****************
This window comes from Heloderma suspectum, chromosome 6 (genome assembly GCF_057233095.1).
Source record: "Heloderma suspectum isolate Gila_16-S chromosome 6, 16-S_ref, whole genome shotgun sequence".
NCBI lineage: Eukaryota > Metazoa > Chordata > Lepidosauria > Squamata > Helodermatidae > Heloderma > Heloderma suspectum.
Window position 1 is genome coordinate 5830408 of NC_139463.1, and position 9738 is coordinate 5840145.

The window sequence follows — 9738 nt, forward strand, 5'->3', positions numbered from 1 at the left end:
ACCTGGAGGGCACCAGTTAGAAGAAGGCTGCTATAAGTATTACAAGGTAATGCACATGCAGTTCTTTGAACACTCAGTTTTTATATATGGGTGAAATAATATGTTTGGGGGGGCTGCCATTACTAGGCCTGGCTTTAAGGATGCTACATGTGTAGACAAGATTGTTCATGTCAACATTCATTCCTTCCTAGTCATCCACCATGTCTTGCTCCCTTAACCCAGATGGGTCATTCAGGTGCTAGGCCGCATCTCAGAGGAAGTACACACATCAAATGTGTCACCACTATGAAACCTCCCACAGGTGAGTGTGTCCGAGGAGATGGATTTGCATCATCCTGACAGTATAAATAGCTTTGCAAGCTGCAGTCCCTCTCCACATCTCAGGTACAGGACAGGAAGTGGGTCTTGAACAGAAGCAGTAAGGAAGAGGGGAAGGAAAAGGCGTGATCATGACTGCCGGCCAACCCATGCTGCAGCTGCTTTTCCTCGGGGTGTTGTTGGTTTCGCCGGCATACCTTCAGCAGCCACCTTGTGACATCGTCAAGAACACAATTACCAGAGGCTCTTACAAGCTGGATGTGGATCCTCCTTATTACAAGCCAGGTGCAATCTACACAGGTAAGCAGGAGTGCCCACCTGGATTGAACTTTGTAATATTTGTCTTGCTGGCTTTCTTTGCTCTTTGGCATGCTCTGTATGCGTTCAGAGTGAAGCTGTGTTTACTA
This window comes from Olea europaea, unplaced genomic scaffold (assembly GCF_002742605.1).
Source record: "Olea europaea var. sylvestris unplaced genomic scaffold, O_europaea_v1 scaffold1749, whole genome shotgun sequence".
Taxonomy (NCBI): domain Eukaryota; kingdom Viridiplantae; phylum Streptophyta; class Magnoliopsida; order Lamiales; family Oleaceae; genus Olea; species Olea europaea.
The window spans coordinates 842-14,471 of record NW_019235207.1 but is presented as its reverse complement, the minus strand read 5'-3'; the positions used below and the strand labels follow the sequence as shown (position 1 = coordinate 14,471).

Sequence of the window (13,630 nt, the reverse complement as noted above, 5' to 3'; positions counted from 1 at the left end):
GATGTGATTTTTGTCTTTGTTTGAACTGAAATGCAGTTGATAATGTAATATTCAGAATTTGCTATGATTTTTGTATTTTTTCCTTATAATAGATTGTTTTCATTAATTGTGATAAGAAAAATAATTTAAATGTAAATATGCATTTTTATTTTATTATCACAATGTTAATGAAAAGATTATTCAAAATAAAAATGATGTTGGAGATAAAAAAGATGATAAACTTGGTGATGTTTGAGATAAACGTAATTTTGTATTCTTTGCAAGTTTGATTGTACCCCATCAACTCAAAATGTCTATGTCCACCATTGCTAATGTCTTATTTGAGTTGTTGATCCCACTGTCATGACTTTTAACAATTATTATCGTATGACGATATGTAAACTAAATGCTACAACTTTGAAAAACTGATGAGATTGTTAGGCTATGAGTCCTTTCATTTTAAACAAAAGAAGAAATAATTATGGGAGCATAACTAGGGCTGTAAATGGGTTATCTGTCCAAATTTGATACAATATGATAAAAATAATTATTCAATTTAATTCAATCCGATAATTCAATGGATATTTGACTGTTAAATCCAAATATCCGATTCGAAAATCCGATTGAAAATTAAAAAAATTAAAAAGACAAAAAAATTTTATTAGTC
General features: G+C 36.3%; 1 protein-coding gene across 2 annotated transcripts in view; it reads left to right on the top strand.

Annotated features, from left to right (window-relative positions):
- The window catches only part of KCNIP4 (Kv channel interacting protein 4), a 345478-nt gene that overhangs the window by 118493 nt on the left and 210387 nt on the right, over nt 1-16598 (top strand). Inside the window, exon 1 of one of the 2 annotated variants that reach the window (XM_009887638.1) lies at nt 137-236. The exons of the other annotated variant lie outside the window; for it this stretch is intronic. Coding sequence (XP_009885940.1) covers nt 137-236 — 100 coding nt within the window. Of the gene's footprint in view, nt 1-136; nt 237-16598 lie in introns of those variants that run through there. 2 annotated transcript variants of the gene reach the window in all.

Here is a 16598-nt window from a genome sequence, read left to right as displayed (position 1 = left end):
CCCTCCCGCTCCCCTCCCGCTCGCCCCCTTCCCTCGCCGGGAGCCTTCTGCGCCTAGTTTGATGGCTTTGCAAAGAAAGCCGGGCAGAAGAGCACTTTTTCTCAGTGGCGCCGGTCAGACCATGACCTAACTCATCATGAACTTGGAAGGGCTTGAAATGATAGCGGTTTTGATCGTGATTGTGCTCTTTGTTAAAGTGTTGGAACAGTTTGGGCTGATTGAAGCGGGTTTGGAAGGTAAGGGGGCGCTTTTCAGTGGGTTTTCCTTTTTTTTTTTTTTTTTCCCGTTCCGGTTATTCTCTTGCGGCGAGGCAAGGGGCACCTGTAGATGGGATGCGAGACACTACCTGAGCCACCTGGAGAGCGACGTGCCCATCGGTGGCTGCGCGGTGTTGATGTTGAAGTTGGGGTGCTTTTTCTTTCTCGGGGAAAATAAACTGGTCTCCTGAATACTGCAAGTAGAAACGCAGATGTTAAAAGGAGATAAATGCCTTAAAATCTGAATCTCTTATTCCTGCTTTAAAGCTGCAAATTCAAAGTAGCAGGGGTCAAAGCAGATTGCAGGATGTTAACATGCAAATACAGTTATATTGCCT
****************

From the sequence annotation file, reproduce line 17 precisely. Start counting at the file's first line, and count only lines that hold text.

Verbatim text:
CCCTCCCGCTCCCCTCCCGCTCGCCCCCTTCCCTCGCCGGGAGCCTTCTGCGCCTAGTTTGATGGCTTTGCAAAGAAAGCCGGGCAGAAGAGCACTTTTTCTCAGTGGCGCCGGTCAGACCATGACCTAACTCATCATGAACTTGGAAGGGCTTGAAATGATAGCGGTTTTGATCGTGATTGTGCTCTTTGTTAAAGTGTTGGAACAGTTTGGGCTGATTGAAGCGGGTTTGGAAGGTAAGGGGGCGCTTTTCAGTGGGTTTTCCTTTTTTTTTTTTTTTTTCCCGTTCCGGTTATTCTCTTGCGGCGAGGCAAGGGGCACCTGTAGATGGGATGCGAGACACTACCTGAGCCACCTGGAGAGCGACGTGCCCATCGGTGGCTGCGCGGTGTTGATGTTGAAGTTGGGGTGCTTTTTCTTTCTCGGGGAAAATAAACTGGTCTCCTGAATACTGCAAGTAGAAACGCAGATGTTAAAAGGAGATAAATGCCTTAAAATCTGAATCTCTTATTCCTGCTTTAAAGCTGCAAATTCAAAGTAGCAGGGGTCAAAGCAGATTGCAGGATGTTAACATGCAAATACAGTTATATTGCCT